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Marc Jacobs Spring 2020 Collection

12/09/2019

The models in Marc Jacobs’s show emerged en masse from the far side of the Park Avenue Armory tonight, spilling out of a small door and spreading to fill the cavernous space. A chorus line of brilliant color, sparkle, flower prints, and Stephen Jones chapeaux, they got closer and closer and eventually breezed right past the audience. For a brief moment some thought it was over before it began. Jacobs is just perverse enough to do it, but he had clearly taken too much pleasure in the making of this collection to not let it last.

His show came near the end of a Fashion Week cut from seven days to five by the new CFDA chairman, Tom Ford. Renaissance is too strong a word for the goings on here in New York, but the runways have felt revitalized—by the experiential approach designers are taking to their staging and by engaging clothes. This Jacobs collection was the capstone to that. And fun, too!

Jacobs has been a big proponent of fun lately. His Instagram feed is a lively mix of dog pics, throwbacks, selfies, and #OOTDs, each one more inspired and fabulous than the last. He was just named to Vanity Fair’s 2019 Best Dressed List, and no wonder. Few people take as much delight in dressing up as he does, and what a wardrobe: Demna Gvasalia’s Balenciaga, Prada, Rick Owens, the Savile Row tailor Huntsman—Jacobs gives props to them all and then some.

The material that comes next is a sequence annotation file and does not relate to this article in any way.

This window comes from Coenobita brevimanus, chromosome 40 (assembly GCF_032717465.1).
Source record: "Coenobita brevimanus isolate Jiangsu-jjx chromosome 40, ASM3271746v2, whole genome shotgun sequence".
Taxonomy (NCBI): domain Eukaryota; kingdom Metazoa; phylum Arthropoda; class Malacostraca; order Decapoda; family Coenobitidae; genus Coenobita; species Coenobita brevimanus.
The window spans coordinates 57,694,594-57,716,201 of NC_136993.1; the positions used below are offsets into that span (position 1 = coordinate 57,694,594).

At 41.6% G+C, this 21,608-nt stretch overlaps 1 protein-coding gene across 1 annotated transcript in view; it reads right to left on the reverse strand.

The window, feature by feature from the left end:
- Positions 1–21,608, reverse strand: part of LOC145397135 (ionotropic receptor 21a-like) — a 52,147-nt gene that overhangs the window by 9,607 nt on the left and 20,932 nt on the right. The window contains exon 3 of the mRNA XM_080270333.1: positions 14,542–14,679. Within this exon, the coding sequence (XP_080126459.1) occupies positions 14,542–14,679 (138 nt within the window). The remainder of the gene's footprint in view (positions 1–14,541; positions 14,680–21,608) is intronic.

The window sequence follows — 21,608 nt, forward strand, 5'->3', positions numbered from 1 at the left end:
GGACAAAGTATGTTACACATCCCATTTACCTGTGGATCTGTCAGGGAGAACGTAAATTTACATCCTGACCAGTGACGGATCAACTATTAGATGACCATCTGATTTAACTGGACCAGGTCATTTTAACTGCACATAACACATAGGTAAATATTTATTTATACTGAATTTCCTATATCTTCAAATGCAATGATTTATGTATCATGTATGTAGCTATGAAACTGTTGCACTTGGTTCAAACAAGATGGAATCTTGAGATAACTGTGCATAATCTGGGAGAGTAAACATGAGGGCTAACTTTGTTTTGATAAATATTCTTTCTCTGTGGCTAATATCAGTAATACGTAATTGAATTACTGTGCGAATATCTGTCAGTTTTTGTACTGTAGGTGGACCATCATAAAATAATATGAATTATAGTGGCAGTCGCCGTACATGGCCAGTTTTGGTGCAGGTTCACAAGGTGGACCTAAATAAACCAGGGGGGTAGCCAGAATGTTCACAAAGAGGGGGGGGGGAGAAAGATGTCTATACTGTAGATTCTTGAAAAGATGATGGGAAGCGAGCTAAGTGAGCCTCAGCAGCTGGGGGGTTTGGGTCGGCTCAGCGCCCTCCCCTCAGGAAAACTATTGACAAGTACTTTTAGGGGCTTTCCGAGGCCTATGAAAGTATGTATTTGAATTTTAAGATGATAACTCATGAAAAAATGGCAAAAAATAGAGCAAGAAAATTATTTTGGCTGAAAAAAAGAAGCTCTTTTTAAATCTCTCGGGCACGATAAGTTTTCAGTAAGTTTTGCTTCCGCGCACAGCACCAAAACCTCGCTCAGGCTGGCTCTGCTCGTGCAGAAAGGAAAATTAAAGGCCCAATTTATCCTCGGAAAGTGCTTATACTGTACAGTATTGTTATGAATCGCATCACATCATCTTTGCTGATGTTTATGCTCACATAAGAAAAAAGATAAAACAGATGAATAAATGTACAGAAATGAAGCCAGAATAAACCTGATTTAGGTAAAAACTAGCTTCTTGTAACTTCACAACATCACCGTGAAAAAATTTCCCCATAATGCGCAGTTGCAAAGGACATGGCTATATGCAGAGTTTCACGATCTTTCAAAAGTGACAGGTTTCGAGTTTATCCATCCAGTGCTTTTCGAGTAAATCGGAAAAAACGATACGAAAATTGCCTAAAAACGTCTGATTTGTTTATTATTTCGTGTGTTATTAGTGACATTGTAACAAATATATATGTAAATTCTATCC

His new collection was sort of like Instagram’s #OOTD tag (275 million posts and counting) come to life. Jacobs has eclectic tastes and he let them roam far and wide here. There were odes to Yves Saint Laurent and Karl Lagerfeld, and to Shelley Duvall, Anita Pallenberg, and Ann Reinking in All That Jazz. Some of the models slinked across the Armory like a Bob Fosse dancer (props to choreographer Stephen Galloway). That attitude and sense of individuality was central to the collection’s magic. The last look, a long jersey dress with a lace back, was lifted from a famous Jeanloup Sieff photo of Marina Schiano, who died just this week.

In his program notes, Jacobs railed against design by “computer or the cloud or the transient archives of the internet.” Time marches on and the digital revolution will get all of us in the end, but that doesn’t mean we have to go down quietly. You know Jacobs won’t.

 

From vogue.com

Photos are courtesy of Filippo Fior / Gorunway.com

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